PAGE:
Thursday, December 6, 2012

Merry Christmas or Happy Holidays (Isaiah 9:6), a reflection on this season with some thoughts by Chuck Swindoll.

SCRIPTURE: Isaiah 9:6 (TM)
For a child has been born - for us! the gift of a son - for us! He'll take over the running of the world. His names will be: Amazing Counselor, Strong God, Eternal Father, Prince of Wholeness.

STORY: by Chuck Swindoll
Take the year 1809. The international scene was tumultuous. Napoleon was sweeping through Austria; blood was flowing freely. Nobody then cared about babies. But the world was overlooking some terribly significant births.
For example, William Gladstone was born that year. He was destined to become one of England's finest statesman. That same year, Alfred Tennyson was born to an obscure minister and his wife. The child would one day greatly affect the literary world in a marked manner. On the American continent, Oliver Wendell Holmes was born in Cambridge, Massachusetts. And not far away in Boston, Edgar Allan Poe began his eventful, albeit tragic, life. It was also in that same year that a physician named Darwin and his wife named their child Charles Robert. And that same year produced the cries of a newborn infant in a rugged log cabin in Hardin County, Kentucky. The baby's name? Abraham Lincoln.
If there had been news broadcasts at that time, I'm certain these words would have been heard: "The destiny of the world is being shaped on an Austrian battlefield today." But history was actually being shaped in the cradles of England and America. Similarly, everyone thought taxation was the big news--when Jesus was born. But a young Jewish woman cradled the biggest news of all: the birth of the Savior.    
It might be viewed as heretical, but I don’t get bent out of shape over the issues of Merry Christmas vs. Happy Holidays or Jesus is the reason for the season or keeping Christ in Christmas. I just don’t and let me try to explain why.

First of all, the celebration of the birth of Jesus just wasn’t important to the early church. Scripturally it is only mentioned in 2 of the 4 Gospels and not at all in any of the New Testament letters. The early church observed the weeks before Christmas as a time of prayer, fasting, alms giving, Bible study and penteance. Their focus was on Calvary and the death and resurrection of Christ  … nothing else mattered. So if we really want to center our attention on Christ during this season we would follow their example.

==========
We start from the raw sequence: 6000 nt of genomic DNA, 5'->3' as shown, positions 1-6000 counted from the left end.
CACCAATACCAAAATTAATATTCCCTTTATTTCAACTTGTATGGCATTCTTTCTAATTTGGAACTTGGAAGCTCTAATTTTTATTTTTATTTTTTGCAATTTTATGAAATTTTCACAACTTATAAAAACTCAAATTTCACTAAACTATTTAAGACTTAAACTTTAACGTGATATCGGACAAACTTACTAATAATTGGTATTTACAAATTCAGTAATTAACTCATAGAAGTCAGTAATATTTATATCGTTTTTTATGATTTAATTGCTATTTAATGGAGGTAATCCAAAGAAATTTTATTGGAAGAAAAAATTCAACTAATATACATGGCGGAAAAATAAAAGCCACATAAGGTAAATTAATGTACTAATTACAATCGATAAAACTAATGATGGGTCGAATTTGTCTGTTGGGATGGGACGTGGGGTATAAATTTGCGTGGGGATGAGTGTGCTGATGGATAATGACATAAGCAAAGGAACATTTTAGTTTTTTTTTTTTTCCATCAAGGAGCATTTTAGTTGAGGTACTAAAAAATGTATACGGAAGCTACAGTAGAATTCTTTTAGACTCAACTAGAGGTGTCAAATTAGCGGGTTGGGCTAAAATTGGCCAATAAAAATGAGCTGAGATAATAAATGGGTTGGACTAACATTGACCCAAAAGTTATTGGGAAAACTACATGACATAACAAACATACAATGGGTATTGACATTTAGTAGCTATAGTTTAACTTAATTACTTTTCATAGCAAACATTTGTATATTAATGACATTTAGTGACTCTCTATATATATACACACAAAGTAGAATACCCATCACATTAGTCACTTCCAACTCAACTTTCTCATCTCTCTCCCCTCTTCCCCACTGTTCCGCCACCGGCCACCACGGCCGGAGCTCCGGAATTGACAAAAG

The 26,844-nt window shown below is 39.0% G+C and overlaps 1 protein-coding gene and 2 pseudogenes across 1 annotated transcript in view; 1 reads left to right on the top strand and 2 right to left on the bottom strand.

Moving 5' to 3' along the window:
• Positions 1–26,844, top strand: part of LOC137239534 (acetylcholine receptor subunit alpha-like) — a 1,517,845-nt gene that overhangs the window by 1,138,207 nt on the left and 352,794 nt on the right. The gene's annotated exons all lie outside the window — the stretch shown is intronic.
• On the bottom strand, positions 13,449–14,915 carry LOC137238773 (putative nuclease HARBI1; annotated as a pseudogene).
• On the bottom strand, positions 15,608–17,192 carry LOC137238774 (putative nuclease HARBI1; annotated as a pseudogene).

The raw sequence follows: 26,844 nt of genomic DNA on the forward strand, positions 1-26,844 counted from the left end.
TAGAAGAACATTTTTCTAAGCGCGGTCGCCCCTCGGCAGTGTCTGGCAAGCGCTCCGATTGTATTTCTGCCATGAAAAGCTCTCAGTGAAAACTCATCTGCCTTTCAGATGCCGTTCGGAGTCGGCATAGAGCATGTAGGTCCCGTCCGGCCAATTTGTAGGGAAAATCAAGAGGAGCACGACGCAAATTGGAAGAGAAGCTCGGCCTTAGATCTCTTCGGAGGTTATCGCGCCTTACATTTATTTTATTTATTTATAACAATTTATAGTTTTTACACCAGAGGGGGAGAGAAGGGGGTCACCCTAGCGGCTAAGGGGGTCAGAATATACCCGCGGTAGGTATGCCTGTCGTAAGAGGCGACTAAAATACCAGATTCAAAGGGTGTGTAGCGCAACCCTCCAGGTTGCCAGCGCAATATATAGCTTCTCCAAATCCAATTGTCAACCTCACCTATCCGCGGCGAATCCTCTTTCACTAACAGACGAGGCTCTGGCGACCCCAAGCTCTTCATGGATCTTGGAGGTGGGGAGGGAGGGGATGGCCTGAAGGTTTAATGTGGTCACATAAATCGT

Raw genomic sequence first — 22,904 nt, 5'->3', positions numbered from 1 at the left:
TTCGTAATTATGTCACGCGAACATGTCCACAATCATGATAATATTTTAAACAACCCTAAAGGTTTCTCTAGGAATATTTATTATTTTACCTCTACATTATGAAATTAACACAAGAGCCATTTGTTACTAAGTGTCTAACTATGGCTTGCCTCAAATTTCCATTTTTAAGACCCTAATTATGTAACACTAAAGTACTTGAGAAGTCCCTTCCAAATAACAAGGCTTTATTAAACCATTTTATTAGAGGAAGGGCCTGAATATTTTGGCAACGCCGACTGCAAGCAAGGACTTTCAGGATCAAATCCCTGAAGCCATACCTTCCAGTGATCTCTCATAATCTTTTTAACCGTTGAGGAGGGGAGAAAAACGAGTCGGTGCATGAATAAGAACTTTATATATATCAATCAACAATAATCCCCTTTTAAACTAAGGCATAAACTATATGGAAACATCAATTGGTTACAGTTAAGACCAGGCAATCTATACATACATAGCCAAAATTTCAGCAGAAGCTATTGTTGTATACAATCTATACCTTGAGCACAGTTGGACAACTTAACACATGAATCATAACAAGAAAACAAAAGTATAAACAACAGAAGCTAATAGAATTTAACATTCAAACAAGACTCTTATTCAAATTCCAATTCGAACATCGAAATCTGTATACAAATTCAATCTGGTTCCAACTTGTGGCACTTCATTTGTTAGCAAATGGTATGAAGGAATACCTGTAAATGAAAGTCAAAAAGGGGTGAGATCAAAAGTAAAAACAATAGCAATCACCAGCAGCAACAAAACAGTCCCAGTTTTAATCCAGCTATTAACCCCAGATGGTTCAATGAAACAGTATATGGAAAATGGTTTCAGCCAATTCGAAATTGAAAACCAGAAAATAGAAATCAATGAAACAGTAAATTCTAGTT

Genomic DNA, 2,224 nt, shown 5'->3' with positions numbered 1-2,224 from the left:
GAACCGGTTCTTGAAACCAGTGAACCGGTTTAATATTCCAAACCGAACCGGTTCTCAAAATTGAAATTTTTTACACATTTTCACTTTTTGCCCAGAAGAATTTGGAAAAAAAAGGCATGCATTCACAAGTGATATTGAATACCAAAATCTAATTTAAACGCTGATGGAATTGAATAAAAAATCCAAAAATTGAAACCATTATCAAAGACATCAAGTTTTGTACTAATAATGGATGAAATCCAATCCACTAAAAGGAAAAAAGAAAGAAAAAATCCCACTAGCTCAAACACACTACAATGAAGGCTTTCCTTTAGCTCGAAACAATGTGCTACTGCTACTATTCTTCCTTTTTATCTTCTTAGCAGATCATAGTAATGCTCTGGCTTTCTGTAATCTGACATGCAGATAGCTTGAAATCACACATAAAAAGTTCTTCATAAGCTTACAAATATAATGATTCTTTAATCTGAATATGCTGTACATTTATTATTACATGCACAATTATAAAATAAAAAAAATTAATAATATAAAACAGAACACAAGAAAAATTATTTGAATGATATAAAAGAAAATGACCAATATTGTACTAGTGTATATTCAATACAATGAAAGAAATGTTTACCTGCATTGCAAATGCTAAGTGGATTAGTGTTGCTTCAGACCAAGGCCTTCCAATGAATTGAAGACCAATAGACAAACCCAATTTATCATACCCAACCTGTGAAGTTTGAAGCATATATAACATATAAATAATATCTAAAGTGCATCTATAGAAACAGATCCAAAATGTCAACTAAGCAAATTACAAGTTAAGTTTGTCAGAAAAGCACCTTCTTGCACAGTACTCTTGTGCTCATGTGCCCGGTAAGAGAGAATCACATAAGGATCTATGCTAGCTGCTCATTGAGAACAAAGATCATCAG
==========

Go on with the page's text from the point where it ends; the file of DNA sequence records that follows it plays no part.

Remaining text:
It wasn’t until these early believers began to incorborate the various pagan elements of the society in which they lived did the church begin to widen the scope of their observance to include much of what we presently include in our Advent journey towards Christmas. 

Christmas is only 12-days (December 25 to January 6). The period that we call Christmas includes four weeks of Advent, 12-days of Christmas, the New Year celebration and the Day of Epiphany, January 6th. It includes more than just Christmas so the Happy Holidays greeting is okay with me.

Keeping Christ in Christmas to some extent is/was a response to stores that used the Xmas abbrevation. This doesn’t disturb me either because the Greek X is Chi which means Christ and the X is one of the oldest and lasting symbols for Christ.

And now for the last phrase, Jesus is the reason for the season. I would much prefer the simple, Jesus Is The Reason … period. Jesus is the reason for life, hope, possibility and not just one season out of 12 months. We parade our Christian pride once a year. We declare our commitment once a year. We make a big deal once a year. We ignore our witness to the truth of Christ for the other 11-months.

Heretical? Maybe. A call to a deeper relationship with Christ? Always. A desire to make our celebration continuous? By all means, YES! May the spirit of Christ and Christmas live in us 365 days a year and not just for a few weeks.

Bring us and our world back into focus. Help us to set Christ-centered priorities. May the spirit of the season live in us for 365 days. Bring us back into focus. 

No comments:

Post a Comment